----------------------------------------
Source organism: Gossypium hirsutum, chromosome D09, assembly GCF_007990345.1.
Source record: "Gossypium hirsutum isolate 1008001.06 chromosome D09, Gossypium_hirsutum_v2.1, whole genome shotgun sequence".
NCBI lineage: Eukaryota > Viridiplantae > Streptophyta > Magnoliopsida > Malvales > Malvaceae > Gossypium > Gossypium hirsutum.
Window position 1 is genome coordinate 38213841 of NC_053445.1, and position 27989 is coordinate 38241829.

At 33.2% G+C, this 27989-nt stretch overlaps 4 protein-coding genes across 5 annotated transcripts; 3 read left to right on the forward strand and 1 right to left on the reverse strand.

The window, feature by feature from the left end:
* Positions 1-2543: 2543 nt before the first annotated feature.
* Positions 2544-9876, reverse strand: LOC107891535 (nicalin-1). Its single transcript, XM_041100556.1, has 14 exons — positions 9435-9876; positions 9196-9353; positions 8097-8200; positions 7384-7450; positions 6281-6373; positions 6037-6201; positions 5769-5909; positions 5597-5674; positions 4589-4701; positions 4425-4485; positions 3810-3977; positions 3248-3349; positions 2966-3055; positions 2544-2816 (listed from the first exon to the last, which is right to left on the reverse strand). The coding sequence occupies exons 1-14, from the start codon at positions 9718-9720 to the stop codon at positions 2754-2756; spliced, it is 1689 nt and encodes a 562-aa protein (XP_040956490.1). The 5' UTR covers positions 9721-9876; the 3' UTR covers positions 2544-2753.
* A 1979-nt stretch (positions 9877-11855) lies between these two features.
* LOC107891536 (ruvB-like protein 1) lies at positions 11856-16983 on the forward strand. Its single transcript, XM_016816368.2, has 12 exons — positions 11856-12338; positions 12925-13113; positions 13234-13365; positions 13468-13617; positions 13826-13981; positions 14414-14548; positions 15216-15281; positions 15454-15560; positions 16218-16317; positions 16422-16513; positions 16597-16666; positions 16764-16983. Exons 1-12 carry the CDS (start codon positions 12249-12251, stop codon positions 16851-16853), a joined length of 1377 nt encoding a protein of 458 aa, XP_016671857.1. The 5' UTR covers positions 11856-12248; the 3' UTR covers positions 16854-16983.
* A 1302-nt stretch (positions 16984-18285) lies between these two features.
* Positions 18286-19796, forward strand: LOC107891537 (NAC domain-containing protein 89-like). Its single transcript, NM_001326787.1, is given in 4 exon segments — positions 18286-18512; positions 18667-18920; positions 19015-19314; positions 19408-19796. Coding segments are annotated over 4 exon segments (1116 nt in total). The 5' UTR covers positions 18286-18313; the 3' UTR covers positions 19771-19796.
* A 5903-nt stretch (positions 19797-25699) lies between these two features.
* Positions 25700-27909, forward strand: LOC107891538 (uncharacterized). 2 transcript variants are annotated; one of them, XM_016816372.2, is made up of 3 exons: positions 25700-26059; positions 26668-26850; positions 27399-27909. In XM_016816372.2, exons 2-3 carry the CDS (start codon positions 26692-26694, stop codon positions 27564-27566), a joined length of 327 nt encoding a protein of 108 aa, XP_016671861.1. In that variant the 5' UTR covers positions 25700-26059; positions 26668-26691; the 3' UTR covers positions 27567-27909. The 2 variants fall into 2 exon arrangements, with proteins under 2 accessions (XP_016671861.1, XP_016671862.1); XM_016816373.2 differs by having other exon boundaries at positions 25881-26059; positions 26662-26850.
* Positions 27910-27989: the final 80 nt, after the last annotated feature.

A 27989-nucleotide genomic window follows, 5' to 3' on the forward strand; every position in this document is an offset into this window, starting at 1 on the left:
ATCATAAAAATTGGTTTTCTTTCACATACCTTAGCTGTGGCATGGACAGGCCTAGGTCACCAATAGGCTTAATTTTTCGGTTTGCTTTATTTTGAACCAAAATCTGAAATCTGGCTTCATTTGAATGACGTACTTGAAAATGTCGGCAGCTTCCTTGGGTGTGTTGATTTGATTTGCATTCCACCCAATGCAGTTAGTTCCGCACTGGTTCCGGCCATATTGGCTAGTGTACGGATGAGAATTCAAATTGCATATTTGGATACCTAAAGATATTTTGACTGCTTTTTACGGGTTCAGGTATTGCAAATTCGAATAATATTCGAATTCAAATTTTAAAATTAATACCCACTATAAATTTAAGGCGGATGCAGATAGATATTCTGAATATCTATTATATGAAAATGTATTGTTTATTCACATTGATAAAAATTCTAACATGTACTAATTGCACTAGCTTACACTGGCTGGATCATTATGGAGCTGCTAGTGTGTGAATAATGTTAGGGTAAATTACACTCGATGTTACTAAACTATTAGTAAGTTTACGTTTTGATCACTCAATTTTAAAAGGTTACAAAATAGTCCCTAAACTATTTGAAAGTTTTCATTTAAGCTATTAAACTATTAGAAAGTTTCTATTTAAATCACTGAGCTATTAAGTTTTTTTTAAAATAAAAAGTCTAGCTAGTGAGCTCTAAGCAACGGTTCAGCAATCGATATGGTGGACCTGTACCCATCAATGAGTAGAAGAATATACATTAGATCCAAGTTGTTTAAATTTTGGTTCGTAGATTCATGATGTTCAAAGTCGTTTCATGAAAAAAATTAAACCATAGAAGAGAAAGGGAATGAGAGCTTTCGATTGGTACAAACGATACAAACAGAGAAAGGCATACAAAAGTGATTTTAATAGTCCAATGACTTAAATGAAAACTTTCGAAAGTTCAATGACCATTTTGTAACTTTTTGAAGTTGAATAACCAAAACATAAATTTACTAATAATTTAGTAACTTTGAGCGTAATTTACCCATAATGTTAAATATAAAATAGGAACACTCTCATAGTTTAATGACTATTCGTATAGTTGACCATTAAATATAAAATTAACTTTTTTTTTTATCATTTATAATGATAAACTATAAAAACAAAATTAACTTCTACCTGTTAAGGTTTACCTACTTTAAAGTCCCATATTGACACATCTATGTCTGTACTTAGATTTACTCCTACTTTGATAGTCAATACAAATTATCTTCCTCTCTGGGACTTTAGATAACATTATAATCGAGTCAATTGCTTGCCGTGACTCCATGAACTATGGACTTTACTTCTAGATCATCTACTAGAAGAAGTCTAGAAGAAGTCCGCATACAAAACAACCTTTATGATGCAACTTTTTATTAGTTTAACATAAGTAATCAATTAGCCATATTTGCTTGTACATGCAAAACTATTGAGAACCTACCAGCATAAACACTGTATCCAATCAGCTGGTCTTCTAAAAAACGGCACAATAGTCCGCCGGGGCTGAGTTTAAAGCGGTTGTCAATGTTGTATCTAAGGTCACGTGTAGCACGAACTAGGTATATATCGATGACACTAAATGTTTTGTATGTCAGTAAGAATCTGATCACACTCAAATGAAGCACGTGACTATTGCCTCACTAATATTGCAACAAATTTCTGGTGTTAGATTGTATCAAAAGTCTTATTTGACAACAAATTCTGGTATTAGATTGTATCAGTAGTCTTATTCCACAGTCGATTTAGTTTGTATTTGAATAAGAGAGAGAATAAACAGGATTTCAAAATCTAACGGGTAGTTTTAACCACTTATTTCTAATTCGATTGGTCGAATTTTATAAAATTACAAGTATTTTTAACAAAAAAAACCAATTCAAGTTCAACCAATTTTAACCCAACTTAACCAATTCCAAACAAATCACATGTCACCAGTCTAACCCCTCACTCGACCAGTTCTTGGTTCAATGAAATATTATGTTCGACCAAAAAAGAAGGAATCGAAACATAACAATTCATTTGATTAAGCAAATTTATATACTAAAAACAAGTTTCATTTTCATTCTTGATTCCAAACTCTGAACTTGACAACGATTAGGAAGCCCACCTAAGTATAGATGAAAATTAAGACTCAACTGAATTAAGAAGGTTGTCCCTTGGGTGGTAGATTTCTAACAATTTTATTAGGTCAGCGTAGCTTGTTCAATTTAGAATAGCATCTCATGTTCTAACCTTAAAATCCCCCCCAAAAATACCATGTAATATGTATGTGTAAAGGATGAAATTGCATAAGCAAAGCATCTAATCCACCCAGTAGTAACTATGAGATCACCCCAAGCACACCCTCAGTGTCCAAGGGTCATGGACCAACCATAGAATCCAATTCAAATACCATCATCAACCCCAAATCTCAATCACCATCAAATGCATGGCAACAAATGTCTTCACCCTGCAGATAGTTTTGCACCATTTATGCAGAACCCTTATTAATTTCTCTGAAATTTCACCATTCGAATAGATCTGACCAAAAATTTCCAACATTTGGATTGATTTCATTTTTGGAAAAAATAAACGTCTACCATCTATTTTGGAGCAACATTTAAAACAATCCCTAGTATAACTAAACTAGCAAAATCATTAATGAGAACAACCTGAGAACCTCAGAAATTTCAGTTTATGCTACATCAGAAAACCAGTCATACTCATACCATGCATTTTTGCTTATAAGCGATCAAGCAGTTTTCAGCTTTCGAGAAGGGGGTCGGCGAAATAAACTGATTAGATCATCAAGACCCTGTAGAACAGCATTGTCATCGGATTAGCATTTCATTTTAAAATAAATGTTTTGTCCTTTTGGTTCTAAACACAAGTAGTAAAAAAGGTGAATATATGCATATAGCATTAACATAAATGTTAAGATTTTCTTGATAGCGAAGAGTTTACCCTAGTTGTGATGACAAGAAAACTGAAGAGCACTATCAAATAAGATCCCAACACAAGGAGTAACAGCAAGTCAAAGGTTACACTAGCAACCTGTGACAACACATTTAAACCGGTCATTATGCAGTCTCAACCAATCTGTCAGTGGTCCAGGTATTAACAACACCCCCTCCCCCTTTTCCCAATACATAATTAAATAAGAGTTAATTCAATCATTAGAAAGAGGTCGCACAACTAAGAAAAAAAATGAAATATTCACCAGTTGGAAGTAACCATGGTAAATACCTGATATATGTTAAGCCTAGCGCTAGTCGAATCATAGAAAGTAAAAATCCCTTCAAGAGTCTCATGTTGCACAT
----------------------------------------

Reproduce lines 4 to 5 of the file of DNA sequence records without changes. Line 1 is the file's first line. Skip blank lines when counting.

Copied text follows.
Window position 1 is genome coordinate 38213841 of NC_053445.1, and position 27989 is coordinate 38241829.

At 33.2% G+C, this 27989-nt stretch overlaps 4 protein-coding genes across 5 annotated transcripts; 3 read left to right on the forward strand and 1 right to left on the reverse strand.